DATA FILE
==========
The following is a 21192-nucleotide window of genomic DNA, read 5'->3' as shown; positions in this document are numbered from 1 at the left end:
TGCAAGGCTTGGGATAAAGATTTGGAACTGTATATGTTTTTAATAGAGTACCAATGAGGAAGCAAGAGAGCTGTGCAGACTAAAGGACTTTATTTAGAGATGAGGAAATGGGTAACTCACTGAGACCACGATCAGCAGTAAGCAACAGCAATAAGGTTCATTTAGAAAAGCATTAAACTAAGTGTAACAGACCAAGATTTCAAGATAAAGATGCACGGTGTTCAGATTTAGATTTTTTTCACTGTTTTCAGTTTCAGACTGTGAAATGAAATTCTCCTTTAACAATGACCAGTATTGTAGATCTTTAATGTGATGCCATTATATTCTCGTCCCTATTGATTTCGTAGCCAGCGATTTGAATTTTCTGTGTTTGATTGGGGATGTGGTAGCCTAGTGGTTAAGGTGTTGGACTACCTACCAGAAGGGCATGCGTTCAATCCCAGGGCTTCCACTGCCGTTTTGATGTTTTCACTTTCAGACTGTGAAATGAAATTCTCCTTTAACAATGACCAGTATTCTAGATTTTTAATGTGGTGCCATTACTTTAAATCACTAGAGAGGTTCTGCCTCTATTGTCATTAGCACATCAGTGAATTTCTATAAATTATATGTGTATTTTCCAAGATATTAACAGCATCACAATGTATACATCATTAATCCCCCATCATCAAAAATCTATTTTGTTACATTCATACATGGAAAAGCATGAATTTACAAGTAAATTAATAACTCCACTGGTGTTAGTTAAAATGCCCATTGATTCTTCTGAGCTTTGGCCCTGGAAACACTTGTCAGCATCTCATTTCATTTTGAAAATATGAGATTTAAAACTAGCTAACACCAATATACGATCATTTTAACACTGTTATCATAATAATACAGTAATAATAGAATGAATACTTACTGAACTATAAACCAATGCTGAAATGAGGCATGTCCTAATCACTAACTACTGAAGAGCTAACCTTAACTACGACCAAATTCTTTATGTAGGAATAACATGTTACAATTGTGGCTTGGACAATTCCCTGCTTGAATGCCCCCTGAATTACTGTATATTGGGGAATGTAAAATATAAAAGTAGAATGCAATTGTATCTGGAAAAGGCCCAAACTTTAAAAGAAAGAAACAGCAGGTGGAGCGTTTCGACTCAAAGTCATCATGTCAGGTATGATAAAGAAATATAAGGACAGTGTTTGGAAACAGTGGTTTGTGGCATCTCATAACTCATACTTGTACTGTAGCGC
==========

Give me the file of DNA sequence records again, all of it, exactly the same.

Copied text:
The following is a 21192-nucleotide window of genomic DNA, read 5'->3' as shown; positions in this document are numbered from 1 at the left end:
TGCAAGGCTTGGGATAAAGATTTGGAACTGTATATGTTTTTAATAGAGTACCAATGAGGAAGCAAGAGAGCTGTGCAGACTAAAGGACTTTATTTAGAGATGAGGAAATGGGTAACTCACTGAGACCACGATCAGCAGTAAGCAACAGCAATAAGGTTCATTTAGAAAAGCATTAAACTAAGTGTAACAGACCAAGATTTCAAGATAAAGATGCACGGTGTTCAGATTTAGATTTTTTTCACTGTTTTCAGTTTCAGACTGTGAAATGAAATTCTCCTTTAACAATGACCAGTATTGTAGATCTTTAATGTGATGCCATTATATTCTCGTCCCTATTGATTTCGTAGCCAGCGATTTGAATTTTCTGTGTTTGATTGGGGATGTGGTAGCCTAGTGGTTAAGGTGTTGGACTACCTACCAGAAGGGCATGCGTTCAATCCCAGGGCTTCCACTGCCGTTTTGATGTTTTCACTTTCAGACTGTGAAATGAAATTCTCCTTTAACAATGACCAGTATTCTAGATTTTTAATGTGGTGCCATTACTTTAAATCACTAGAGAGGTTCTGCCTCTATTGTCATTAGCACATCAGTGAATTTCTATAAATTATATGTGTATTTTCCAAGATATTAACAGCATCACAATGTATACATCATTAATCCCCCATCATCAAAAATCTATTTTGTTACATTCATACATGGAAAAGCATGAATTTACAAGTAAATTAATAACTCCACTGGTGTTAGTTAAAATGCCCATTGATTCTTCTGAGCTTTGGCCCTGGAAACACTTGTCAGCATCTCATTTCATTTTGAAAATATGAGATTTAAAACTAGCTAACACCAATATACGATCATTTTAACACTGTTATCATAATAATACAGTAATAATAGAATGAATACTTACTGAACTATAAACCAATGCTGAAATGAGGCATGTCCTAATCACTAACTACTGAAGAGCTAACCTTAACTACGACCAAATTCTTTATGTAGGAATAACATGTTACAATTGTGGCTTGGACAATTCCCTGCTTGAATGCCCCCTGAATTACTGTATATTGGGGAATGTAAAATATAAAAGTAGAATGCAATTGTATCTGGAAAAGGCCCAAACTTTAAAAGAAAGAAACAGCAGGTGGAGCGTTTCGACTCAAAGTCATCATGTCAGGTATGATAAAGAAATATAAGGACAGTGTTTGGAAACAGTGGTTTGTGGCATCTCATAACTCATACTTGTACTGTAGCGC